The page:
Snapshots from Venezuela: Chipi's Burger

Editor's note: This is the latest in a series of posts from A Hamburger Today reader Leonardo U. It's a snapshot of burgers in Venezuela and is quite fascinating. Enjoy! —Adam

WORDS AND PHOTOGRAPHS BY LEONARDO U. | Continuing on my Venezuelan burger pilgrimage (which started here), I take you to Chipi’s. In the late nineties, the chain was at least six locations strong all over Caracas. It had more than 200 employees and its own production facility outside of Caracas in charge of providing quality control and feedback to the chains. These days, it seems that Chipi's has dwindled. Nevertheless, the one I visited delivered surprising quality, despite the location's outward appearance.

I spotted this place while walking through a mall in a central Caracas neighborhood called La Castellana. It looked like a Wendy’s or McDonald’s knock-off, so I disregarded it. After asking around about it, though, I received good feedback. So I go into the restaurant and see a lot of people of varying classes—always a good sign. My eyes gravitate to the two flame broilers between the ordering line and the waiting area. There's also a salad and sauce bar that takes one entire wall of the restaurant—all to top your cooked-to-order burger once it’s ready. The salad bar boasts a selection of about 20 sauces, various types of potato chip garnishes, and pickled toppings—in addition to the usual lettuce and tomato fare.

20071102chipistall.jpgDoing some quick online research afterward, I found very little (and very dated) information on Chipi's. What I did find was one comment from 1999 by then head of marketing at Chipi’s, Alicia Otero. It was right on point. She said, "This is the valuable difference with our product—a hamburger tailored to the customer’s wants.”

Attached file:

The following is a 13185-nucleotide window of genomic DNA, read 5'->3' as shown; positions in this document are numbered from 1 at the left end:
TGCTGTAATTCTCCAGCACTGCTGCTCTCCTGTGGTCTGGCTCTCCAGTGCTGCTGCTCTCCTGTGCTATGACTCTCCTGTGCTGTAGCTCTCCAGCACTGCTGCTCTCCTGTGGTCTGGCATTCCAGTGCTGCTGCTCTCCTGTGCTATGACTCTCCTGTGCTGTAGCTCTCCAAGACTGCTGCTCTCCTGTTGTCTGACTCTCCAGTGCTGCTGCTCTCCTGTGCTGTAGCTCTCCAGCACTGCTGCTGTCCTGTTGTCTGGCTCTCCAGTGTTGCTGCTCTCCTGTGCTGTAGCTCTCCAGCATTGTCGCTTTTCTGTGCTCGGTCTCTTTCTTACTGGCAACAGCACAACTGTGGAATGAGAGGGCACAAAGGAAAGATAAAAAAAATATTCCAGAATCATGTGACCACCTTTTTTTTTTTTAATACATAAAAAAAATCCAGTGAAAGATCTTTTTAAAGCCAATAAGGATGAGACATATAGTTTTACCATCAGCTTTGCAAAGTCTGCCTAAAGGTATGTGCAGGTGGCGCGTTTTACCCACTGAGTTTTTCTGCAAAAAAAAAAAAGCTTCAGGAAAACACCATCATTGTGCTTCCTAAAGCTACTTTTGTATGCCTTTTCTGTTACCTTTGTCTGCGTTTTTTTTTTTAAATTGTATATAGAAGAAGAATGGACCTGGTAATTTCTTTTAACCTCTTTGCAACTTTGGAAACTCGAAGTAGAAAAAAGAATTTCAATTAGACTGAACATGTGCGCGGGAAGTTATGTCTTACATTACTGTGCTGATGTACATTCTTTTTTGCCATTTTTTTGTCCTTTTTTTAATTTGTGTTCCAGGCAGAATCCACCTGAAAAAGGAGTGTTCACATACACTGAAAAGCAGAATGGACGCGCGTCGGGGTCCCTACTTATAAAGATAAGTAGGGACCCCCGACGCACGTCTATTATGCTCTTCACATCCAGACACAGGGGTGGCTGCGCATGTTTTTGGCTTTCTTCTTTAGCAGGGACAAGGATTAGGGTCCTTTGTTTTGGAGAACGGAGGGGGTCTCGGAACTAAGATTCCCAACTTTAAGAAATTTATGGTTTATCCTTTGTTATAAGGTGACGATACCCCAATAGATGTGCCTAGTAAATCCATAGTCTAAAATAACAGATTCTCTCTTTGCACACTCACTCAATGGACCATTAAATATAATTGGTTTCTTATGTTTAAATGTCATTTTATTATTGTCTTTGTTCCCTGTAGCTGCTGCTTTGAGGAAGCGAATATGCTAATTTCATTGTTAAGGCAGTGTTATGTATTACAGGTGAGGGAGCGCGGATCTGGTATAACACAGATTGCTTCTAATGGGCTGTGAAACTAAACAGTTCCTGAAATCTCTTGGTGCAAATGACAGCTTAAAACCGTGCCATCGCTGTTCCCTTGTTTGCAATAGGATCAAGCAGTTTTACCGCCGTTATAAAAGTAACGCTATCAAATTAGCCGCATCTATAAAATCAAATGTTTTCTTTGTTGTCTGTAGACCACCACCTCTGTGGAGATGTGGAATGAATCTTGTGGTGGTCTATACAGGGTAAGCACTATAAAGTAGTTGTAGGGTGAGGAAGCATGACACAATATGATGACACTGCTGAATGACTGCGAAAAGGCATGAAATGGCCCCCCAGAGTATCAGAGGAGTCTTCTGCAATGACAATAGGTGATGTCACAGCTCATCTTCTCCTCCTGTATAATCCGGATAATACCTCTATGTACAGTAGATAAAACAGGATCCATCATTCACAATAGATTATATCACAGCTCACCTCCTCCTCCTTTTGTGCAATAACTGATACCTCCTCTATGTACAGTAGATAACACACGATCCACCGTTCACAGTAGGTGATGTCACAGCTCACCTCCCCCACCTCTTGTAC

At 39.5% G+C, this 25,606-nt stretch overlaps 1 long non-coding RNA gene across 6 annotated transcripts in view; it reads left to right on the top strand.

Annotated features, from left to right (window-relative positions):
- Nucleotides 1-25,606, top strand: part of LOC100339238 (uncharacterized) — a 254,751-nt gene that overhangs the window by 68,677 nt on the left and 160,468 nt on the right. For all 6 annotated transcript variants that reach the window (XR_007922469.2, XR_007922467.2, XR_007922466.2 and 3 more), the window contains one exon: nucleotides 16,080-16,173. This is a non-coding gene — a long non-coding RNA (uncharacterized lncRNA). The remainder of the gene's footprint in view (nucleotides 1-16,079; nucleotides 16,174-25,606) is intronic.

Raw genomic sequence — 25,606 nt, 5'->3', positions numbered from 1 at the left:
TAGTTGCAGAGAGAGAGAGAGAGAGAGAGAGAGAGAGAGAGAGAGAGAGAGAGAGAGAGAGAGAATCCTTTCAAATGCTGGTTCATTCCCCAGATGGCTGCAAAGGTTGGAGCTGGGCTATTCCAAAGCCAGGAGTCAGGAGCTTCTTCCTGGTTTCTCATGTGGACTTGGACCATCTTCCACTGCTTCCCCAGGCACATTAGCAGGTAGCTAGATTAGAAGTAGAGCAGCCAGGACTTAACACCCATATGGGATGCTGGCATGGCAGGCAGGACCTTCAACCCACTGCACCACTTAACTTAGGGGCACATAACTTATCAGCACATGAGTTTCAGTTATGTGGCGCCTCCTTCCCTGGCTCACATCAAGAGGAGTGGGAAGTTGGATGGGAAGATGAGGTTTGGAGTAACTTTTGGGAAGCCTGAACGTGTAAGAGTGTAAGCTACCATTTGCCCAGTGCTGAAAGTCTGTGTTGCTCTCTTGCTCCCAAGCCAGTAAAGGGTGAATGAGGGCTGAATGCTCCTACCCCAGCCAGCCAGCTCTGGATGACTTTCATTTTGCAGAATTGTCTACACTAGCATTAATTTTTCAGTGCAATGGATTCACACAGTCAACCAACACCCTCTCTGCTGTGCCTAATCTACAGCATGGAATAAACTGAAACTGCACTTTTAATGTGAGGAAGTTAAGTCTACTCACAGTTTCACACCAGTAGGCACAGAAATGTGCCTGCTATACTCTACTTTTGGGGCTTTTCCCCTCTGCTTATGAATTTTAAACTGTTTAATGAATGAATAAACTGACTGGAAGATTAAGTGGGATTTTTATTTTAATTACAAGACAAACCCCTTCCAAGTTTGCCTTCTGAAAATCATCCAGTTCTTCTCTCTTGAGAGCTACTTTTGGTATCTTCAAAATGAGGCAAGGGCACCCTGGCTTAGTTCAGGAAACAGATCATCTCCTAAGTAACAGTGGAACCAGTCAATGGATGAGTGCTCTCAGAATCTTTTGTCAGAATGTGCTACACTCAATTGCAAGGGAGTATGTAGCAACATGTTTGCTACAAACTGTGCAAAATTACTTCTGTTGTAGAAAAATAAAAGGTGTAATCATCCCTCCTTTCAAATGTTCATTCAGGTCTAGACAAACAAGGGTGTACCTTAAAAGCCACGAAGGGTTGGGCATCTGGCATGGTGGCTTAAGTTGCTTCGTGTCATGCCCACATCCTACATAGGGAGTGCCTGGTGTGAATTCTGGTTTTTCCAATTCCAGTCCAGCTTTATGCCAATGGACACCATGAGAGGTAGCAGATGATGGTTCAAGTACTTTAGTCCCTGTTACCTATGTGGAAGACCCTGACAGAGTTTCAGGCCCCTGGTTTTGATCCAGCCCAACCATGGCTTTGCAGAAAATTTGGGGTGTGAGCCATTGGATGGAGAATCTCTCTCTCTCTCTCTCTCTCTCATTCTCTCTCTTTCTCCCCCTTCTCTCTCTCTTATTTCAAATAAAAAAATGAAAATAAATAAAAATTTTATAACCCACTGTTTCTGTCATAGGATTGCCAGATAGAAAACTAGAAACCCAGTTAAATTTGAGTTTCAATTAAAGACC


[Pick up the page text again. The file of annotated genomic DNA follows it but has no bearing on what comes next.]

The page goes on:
When I head up to the line, I’m flabbergasted. This is the first time in a few weeks I have the option to pay for a burger with something other than cash. Chipi's even has those keychain credit card tapping things there. I look over the menu and realize the options available. It’s a lot and I won’t go over it. I’m overwhelmed. I’m at the register and ask not for a quarter-pounder ... wait for it ... but a half-pounder. I stand there again perplexed for another moment when the employee asks me how I would like it cooked. I blink once and reply in Spanish with a kamikaze attitude, “Bloody, please.” I actually order the complete meal, which comes with a refillable soda of choice and, get this, yuca-root fries.

I wait in front of a thick glass partition near the broilers and watch, nose-to-glass à la Homer Simpson, as the staff cooks the all-beef patty, places it on a classic sesame seed bun, and passes it onto a tray that also holds my warm yuca fries and empty cup. This, so far, is the closest I’ve gotten to the plain American burger in the bun in Venezuela.

I go to the sauce and salad bar for trimmings. I throw on some alfalfa, figuring my system will need it for this one. I put on the required lettuce, tomatoes, and raw onion ringlets. Now, this is a classic cafeteria salad bar line. I’m stopped in my tracks when I see all the condiments and sauces that are offered. As I stare, people just pass me by without a worry, going for their favorites. I take about four little sauce cups and fill them up with various dressings—garlic sauces, curry sauces, and mustard variations, to name a few. It was more reminiscent of a Belgian pommes frites place than a burger-topping bar.

For most burger places in Venezuela, I would tell you to tell them to throw everything on there. As I mentioned in my last entry, it's a window onto the local eating customs. You get an idea of what regional preferences are by seeing what each place includes or leaves out. For the Chipi's half-pounder, I would not recommend this—especially if you’re a finicky eater. Not being one myself, I go at it like a rack of ribs.